Referendum: Historic, divisive campaign draws to a close

Extending marriage rights to same-sex partners would remove the last bastion of institutional homophobia, a gay couple have said.

After casting their ballots in a historic referendum, Richard Lucey, 48 and Paul Higgins, 50, said the vote was about sending a message of support and acceptance to young people coming to terms with their sexuality.

The couple, from Clontarf, north Dublin, who have been together 19 years, said they are pretty sure marriage would be their next step if the vote passes.

“It’s only 22 years since homosexuality was decriminalised and there’s only one group in society who can’t get married,” Mr Lucey said.

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“And it sends a message to young people. The overwhelming thing is around equality and eliminating the last step of institutional homophobia.”

Both men were confident that the proposal to amend the Constitution would be passed, with the high voter turnout key to success.

“I can’t really countenance that my fellow citizens would go out to vote and there would be a majority who would vote against this. It just isn’t going to happen,” Mr Higgins said.

Referendum: Historic, divisive campaign draws to a close

Paul Higgins and Richard Lucey, who have been together for 19

years, get set to cast their votes. Picture: Brian Lawless/PA

“I’m not complacent and I wouldn’t have said that yesterday but after being out to vote and seeing it for myself I’m confident it will pass.”

The two men wed in a civil partnership four years ago after the government introduced a new registration system for gay couples in 2010, with the first ceremonies taking place in spring 2011.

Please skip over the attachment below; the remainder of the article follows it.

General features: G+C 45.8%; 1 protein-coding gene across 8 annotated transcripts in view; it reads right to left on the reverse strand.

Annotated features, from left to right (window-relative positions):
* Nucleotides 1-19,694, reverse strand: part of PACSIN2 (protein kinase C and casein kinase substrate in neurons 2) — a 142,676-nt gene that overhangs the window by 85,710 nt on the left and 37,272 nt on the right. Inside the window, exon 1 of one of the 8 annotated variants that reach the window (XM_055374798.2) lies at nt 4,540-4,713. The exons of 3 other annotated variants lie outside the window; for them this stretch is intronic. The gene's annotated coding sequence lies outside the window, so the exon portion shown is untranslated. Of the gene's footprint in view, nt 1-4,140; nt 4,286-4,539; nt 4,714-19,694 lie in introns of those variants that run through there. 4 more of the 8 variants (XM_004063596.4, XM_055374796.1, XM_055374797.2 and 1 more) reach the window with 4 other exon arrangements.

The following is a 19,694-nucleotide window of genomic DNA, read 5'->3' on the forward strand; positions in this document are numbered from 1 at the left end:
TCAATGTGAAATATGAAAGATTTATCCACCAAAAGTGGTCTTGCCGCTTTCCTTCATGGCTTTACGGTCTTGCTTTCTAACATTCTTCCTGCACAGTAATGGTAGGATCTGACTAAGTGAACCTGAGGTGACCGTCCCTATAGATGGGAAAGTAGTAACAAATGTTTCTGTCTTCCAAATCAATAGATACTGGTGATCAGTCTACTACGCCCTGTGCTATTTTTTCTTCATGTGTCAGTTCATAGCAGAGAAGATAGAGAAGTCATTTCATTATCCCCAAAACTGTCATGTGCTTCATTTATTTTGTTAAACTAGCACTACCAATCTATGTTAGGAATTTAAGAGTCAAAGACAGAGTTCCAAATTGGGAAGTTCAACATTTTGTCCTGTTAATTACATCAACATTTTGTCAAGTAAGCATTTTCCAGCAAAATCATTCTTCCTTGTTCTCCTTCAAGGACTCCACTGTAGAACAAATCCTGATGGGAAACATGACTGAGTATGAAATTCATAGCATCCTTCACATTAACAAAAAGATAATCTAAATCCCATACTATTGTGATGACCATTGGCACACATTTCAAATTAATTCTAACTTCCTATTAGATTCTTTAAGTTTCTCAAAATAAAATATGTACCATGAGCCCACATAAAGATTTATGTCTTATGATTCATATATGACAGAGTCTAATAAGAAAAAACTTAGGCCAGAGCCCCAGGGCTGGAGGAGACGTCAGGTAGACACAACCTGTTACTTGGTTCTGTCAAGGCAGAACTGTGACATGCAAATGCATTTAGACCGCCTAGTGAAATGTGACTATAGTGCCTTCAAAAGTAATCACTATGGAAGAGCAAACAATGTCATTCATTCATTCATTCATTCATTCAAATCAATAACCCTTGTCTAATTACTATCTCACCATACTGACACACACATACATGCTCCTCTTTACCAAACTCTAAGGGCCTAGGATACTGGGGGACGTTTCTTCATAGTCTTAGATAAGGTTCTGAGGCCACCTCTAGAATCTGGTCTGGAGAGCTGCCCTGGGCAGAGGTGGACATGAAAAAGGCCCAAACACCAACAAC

“Civil partnership has helped and look, it was introduced and the sky didn’t fall in,” Mr Higgins said.

“Today signals basic equality for gay and lesbian people in Ireland. It’s a bigger issue than marriage and what it really means is full acceptance in society.”

Mr Lucey said he talked to his mother, aged in her 80s, about the referendum and explained his campaign and believes she would vote yes.

Both men, who canvassed for marriage rights, said they felt a sense of celebration around Dublin in the run-up to the vote, albeit with a gay friend of Mr Lucey’s being attacked by a gang of youths in the city centre in recent weeks.

“No doesn’t offer anybody anything,” Mr Lucey said.

“It’s a comment on who we are as a people. There’s an enormously high incidence rate of suicide and attempted suicide in gay and lesbian kids and anything that says the people have voted and voted in favour of acceptance and equality and to support these people, that’s hugely important.”

Visit our special Referendum 2015 section for all the latest news and analysis

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